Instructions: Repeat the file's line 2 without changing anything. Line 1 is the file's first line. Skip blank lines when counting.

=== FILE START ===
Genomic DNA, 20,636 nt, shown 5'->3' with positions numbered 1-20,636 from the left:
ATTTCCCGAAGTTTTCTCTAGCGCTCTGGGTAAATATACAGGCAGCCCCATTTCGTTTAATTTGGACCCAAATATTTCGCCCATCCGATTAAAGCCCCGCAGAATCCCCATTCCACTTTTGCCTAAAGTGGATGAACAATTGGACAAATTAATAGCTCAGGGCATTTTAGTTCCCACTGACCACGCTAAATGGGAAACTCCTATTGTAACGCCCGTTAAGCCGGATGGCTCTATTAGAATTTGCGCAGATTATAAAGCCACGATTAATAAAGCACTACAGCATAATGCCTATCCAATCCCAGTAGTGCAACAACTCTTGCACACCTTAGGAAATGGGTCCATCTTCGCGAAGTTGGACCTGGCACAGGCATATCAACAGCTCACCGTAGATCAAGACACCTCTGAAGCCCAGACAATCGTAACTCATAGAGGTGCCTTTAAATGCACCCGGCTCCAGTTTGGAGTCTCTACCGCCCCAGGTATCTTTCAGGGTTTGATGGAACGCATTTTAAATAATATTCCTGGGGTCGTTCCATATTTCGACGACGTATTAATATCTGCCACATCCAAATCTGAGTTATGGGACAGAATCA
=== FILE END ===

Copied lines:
ATTTCCCGAAGTTTTCTCTAGCGCTCTGGGTAAATATACAGGCAGCCCCATTTCGTTTAATTTGGACCCAAATATTTCGCCCATCCGATTAAAGCCCCGCAGAATCCCCATTCCACTTTTGCCTAAAGTGGATGAACAATTGGACAAATTAATAGCTCAGGGCATTTTAGTTCCCACTGACCACGCTAAATGGGAAACTCCTATTGTAACGCCCGTTAAGCCGGATGGCTCTATTAGAATTTGCGCAGATTATAAAGCCACGATTAATAAAGCACTACAGCATAATGCCTATCCAATCCCAGTAGTGCAACAACTCTTGCACACCTTAGGAAATGGGTCCATCTTCGCGAAGTTGGACCTGGCACAGGCATATCAACAGCTCACCGTAGATCAAGACACCTCTGAAGCCCAGACAATCGTAACTCATAGAGGTGCCTTTAAATGCACCCGGCTCCAGTTTGGAGTCTCTACCGCCCCAGGTATCTTTCAGGGTTTGATGGAACGCATTTTAAATAATATTCCTGGGGTCGTTCCATATTTCGACGACGTATTAATATCTGCCACATCCAAATCTGAGTTATGGGACAGAATCA